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Writing a WinRT app in XAML/C# where I'd like a simple grid of square shaped buttons. The number of buttons is fixed currently, however in future there will be more added as I create more content.

Having to handle all UI resizes (snapped, filled, portrait, etc) and resolutions I ran into problems with the UIContainer (I was using a Grid then switched the WrapGrid) simply resizing the buttons automatically because I do not know of any way to constrain the aspect ratio and having square buttons is important to my UI.

Is there a way to constrain the aspect ratio / proportions of the Width and Height of a button control? If so, I'm assuming it would be to create a custom control, but other than creating styles and data templates I'm really just out of my depth.

Any suggestions on the best way to attack this problem?

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3 Answers 3

up vote 2 down vote accepted

You can create a simple decorator control that would override ArrangeOverride and always arrange itself into a square, like this:

public class SquareDecorator : ContentControl
{
    public SquareDecorator()
    {
        VerticalAlignment = VerticalAlignment.Stretch;
        HorizontalAlignment = HorizontalAlignment.Stretch;
        VerticalContentAlignment = VerticalAlignment.Stretch;
        HorizontalContentAlignment = HorizontalAlignment.Stretch;
    }

    protected override Size MeasureOverride(Size availableSize)
    {
        var baseSize = base.MeasureOverride(availableSize);

        double sideLength = Math.Max(baseSize.Width, baseSize.Height);

        return new Size(sideLength, sideLength);
    }

    protected override Size ArrangeOverride(Size finalSize)
    {
        double sideLength = Math.Min(finalSize.Width, finalSize.Height);

        var result = base.ArrangeOverride(new Size(sideLength, sideLength));

        return result;
    }
}

Now you can wrap your buttons with this decorator:

<z:SquareDecorator>
    <Button Content="I'm Square"
            VerticalAlignment="Stretch"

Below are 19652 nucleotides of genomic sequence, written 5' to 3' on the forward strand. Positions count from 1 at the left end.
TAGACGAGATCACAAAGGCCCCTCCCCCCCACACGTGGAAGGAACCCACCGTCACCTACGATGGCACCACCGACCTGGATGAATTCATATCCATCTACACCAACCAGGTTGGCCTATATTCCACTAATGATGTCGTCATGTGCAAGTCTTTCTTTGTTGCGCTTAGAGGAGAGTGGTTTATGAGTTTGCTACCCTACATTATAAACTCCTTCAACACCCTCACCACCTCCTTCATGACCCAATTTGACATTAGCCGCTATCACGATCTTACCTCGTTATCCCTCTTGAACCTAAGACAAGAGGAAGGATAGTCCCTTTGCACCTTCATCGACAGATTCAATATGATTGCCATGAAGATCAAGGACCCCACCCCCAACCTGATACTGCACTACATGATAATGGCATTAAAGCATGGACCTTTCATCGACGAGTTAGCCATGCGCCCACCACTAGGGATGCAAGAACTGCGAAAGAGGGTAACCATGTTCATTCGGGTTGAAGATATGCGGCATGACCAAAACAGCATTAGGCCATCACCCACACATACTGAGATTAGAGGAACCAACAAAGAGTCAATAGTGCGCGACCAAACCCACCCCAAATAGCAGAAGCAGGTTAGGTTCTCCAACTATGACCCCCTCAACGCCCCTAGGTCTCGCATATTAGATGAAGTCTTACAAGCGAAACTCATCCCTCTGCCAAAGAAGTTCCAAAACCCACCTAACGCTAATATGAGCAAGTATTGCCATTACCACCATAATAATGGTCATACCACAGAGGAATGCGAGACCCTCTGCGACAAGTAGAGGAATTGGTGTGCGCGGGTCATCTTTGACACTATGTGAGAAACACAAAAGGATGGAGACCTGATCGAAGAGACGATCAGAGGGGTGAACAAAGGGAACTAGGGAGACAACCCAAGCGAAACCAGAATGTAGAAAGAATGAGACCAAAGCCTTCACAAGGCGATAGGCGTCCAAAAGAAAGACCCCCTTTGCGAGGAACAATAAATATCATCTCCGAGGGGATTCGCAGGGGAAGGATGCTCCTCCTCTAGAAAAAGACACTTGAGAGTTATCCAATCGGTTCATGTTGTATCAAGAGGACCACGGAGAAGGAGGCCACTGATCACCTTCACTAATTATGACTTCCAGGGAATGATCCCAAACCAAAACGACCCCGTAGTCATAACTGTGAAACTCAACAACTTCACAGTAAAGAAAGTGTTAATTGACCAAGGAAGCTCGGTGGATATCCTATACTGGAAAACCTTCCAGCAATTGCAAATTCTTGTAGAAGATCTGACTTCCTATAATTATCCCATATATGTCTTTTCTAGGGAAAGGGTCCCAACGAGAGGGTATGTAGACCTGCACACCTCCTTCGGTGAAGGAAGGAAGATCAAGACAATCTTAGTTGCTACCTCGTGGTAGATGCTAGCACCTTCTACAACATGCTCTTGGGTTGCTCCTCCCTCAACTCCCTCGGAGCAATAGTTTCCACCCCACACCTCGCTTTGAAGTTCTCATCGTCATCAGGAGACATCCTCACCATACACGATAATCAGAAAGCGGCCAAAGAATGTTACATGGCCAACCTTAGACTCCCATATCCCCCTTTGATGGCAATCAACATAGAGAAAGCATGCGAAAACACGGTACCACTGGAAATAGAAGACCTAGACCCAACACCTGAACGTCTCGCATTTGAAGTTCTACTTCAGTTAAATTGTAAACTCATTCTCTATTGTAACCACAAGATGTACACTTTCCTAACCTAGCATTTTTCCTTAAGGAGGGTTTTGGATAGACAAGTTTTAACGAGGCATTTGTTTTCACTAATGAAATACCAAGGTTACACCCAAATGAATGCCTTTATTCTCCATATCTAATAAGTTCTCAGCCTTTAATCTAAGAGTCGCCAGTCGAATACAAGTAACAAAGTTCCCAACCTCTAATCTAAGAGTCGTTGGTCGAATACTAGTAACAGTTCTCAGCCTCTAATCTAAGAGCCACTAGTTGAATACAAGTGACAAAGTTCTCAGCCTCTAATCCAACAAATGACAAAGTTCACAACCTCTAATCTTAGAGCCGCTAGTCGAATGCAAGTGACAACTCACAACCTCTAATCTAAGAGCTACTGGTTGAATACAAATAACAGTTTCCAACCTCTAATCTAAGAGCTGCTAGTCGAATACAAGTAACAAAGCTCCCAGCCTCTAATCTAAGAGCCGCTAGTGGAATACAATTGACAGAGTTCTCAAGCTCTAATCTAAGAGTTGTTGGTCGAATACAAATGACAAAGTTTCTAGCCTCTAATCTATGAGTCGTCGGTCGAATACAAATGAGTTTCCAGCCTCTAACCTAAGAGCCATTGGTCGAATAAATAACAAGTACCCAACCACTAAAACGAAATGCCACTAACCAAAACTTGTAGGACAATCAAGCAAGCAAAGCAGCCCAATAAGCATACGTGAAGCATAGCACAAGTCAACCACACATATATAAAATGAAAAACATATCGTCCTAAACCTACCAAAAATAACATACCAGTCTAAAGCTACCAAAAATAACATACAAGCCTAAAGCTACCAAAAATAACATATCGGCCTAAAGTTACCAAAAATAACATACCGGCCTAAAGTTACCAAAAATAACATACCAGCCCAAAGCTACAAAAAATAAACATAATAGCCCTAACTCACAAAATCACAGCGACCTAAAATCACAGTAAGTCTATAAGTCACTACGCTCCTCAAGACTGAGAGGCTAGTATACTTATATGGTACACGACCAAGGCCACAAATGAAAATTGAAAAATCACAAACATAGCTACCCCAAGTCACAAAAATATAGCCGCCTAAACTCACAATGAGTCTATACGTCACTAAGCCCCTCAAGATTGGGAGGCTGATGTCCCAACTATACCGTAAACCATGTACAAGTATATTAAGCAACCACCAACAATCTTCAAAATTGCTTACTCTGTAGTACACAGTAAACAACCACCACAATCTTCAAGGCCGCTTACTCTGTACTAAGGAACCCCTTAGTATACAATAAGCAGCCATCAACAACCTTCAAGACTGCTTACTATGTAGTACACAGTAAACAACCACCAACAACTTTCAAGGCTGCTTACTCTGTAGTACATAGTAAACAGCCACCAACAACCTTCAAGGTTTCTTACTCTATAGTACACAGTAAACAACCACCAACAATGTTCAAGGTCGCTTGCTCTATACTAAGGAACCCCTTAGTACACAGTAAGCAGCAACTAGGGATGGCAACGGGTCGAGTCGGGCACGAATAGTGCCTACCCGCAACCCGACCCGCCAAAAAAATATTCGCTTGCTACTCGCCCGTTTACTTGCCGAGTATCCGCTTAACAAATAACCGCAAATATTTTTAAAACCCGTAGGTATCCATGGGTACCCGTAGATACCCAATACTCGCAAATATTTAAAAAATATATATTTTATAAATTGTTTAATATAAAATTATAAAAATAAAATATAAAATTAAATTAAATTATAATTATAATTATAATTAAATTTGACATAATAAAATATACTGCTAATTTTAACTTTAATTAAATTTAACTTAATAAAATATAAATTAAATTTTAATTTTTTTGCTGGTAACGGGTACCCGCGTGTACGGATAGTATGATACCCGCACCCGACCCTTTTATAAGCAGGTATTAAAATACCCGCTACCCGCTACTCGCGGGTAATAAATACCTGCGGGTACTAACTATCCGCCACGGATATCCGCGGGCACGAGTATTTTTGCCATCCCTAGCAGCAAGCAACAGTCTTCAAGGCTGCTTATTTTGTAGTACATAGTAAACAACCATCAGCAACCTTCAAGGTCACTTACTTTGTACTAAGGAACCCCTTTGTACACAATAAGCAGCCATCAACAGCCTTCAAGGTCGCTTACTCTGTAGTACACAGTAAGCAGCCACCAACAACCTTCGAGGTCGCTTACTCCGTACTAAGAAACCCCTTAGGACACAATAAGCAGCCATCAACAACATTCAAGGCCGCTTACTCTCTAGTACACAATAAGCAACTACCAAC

HorizontalAlignment="Stretch" />
</z:SquareDecorator>
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Good idea. However, I'm not sure deriving from ContentControl is very efficient. It requires a control template, fills the visual tree with other objects, and supports too much extra functionality like templates, etc. It is better to derive either from Panel or FrameworkElement. –  Aleksandr Dubinsky Dec 22 '12 at 11:10
    
As you mentioned in your answer, deriving from FrameworkElement is not an option. Deriving from Panel is not a very elegant solution either, because the interface of a Panel assumes that you can have multiple children, while ContentControl has only one children and thus is more suitable as a decorator. –  Pavlo Glazkov Dec 22 '12 at 22:29
    
In MeasureOverride, you have to take the Max of the width and height. Eg, if a button has some text that is width 40, and a natural height of 15, a square button should be sized 40x40. –  Aleksandr Dubinsky Dec 26 '12 at 11:22
    
Yes, you are right. Updated my answer. –  Pavlo Glazkov Dec 26 '12 at 11:24

I'm assuming you can't just set height and width to a fixed size (on the button itself or in a style for the button).

I tried doing this in Silverlight:

<Button Height={Binding ActualWidth, RelativeSource={RelativeSource Self}}/>

But it doesn't want to work. Don't know why. It might work in WinRT.